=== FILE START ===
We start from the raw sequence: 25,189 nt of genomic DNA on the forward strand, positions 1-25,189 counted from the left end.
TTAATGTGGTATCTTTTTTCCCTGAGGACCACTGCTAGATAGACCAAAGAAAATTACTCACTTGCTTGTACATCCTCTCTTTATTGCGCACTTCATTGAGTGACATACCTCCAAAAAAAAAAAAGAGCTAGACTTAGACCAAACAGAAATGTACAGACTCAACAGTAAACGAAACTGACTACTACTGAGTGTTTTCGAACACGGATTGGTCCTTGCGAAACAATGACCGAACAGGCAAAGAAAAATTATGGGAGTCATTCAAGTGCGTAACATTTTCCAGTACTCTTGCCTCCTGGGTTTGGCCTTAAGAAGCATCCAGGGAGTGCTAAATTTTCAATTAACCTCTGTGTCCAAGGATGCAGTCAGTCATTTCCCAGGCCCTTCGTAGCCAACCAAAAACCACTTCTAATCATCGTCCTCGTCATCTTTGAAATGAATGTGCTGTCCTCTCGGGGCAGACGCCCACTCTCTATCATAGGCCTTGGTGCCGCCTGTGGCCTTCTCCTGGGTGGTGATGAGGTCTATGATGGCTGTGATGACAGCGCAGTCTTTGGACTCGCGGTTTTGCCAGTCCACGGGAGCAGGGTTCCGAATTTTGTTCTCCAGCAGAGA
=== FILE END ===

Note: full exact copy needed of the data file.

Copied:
We start from the raw sequence: 25,189 nt of genomic DNA on the forward strand, positions 1-25,189 counted from the left end.
TTAATGTGGTATCTTTTTTCCCTGAGGACCACTGCTAGATAGACCAAAGAAAATTACTCACTTGCTTGTACATCCTCTCTTTATTGCGCACTTCATTGAGTGACATACCTCCAAAAAAAAAAAAGAGCTAGACTTAGACCAAACAGAAATGTACAGACTCAACAGTAAACGAAACTGACTACTACTGAGTGTTTTCGAACACGGATTGGTCCTTGCGAAACAATGACCGAACAGGCAAAGAAAAATTATGGGAGTCATTCAAGTGCGTAACATTTTCCAGTACTCTTGCCTCCTGGGTTTGGCCTTAAGAAGCATCCAGGGAGTGCTAAATTTTCAATTAACCTCTGTGTCCAAGGATGCAGTCAGTCATTTCCCAGGCCCTTCGTAGCCAACCAAAAACCACTTCTAATCATCGTCCTCGTCATCTTTGAAATGAATGTGCTGTCCTCTCGGGGCAGACGCCCACTCTCTATCATAGGCCTTGGTGCCGCCTGTGGCCTTCTCCTGGGTGGTGATGAGGTCTATGATGGCTGTGATGACAGCGCAGTCTTTGGACTCGCGGTTTTGCCAGTCCACGGGAGCAGGGTTCCGAATTTTGTTCTCCAGCAGAGA